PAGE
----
Last-Minute Chestnut Roasting

By Lain Ehmann

You know that bumper sticker: If you can read this, you’re too close? Well, if you’re reading this story about how to plan a company holiday party, you’re probably too late for a full-scale gala. But never fear, even if you’re down to the eleventh hour you can still pull off a polished event before the groundhog sees his shadow next February. Here’s how.

Ring in the New Year. Having a New Year’s party won’t just buy you an extra week or two to plan, it’ll also help you sidestep potentially sensitive cultural and religious ground. Move the party into January and forget about the traditional holiday season. You’ll have an easier time booking a venue and you’ll win the love of your team members who already are swamped with Hanukkah celebrations, Christmas caroling and Kwanzaa festivities.

Set your goals. Just as with any meeting or event, a holiday or year-end party should have a theme and a goal. Are you celebrating the end of a great year? Getting geared up for the changes in 2006? Welcoming a large number of new employees? Answers to these questions should figure into how your event is designed and executed.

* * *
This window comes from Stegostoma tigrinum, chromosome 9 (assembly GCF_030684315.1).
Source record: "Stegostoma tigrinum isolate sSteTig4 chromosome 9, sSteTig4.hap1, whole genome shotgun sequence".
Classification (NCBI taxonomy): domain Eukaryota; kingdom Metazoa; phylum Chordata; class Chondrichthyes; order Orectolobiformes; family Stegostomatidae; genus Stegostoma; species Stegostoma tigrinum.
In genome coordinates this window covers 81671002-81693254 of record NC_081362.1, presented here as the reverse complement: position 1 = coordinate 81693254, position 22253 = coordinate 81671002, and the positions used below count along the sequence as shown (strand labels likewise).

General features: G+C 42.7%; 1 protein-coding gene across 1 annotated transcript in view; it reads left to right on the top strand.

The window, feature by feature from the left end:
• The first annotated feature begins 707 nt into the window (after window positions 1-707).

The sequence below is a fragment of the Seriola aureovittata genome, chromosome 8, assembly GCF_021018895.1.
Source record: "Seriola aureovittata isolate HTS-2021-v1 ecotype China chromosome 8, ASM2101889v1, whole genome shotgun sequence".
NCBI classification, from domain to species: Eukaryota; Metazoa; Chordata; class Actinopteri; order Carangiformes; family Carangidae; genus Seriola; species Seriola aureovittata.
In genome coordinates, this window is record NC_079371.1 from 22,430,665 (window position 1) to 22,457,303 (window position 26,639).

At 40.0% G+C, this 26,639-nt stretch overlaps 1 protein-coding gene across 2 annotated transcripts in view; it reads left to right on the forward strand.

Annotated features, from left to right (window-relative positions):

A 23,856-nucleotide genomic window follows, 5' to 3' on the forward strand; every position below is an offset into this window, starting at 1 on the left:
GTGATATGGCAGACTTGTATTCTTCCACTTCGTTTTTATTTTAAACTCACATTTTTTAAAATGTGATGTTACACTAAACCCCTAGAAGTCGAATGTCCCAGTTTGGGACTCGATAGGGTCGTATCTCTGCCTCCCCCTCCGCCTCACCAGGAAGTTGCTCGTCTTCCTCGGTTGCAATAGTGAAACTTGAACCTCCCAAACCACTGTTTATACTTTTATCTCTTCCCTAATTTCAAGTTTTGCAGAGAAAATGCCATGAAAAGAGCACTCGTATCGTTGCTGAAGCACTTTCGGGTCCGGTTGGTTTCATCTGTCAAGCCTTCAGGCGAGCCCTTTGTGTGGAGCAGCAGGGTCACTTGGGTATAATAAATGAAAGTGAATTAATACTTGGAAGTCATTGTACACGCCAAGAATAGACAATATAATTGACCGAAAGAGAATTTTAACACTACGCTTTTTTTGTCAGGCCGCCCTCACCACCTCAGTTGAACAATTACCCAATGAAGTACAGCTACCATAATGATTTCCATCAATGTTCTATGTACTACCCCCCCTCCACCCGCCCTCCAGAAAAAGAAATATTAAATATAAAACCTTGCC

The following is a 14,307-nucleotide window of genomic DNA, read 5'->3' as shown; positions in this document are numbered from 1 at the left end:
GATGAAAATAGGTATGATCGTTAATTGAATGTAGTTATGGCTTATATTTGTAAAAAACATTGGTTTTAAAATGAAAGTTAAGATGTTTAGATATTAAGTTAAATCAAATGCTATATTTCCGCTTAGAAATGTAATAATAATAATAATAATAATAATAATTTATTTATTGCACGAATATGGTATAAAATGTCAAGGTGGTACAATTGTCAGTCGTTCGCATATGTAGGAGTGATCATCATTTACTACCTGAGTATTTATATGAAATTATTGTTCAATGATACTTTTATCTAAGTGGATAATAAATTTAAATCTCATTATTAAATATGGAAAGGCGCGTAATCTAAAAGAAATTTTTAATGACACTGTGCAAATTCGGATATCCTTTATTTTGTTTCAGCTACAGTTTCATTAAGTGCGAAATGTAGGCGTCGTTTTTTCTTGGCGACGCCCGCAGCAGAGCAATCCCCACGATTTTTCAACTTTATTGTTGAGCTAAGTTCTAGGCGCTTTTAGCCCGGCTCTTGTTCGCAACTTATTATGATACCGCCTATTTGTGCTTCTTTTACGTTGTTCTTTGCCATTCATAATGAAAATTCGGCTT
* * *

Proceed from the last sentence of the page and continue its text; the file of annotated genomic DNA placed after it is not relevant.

Scale down. Even if you’ve invited everyone from the janitorial staff to the company president in the past, close ranks a bit this year. If your intent is to give the sales staff a chance to reconnect, they can do that more successfully in a small group gathering than in a huge blowout affair. Maybe you can leave spouses or the executive team off the list this year.

Think outside the box. Big holiday parties traditionally are held on a weekend night in an elegant spot with plenty of champagne and fancy hors d’oeuvres. Maybe this is the year to try something different. A night at a local billiards establishment or a box at a sporting event can be a welcome break from the same old eggnog. If spouses aren’t included, lunches can be a great way to keep costs down and are easier to book on short notice.

The reason for the season. Instead of celebrating with a huge wingding, think about giving back by having a lower-key event and donating the difference to a local charity, or by asking attendees to bring canned food or an unwrapped toy. Gentle reminders like these let everyone know there’s a lot for which to be thankful.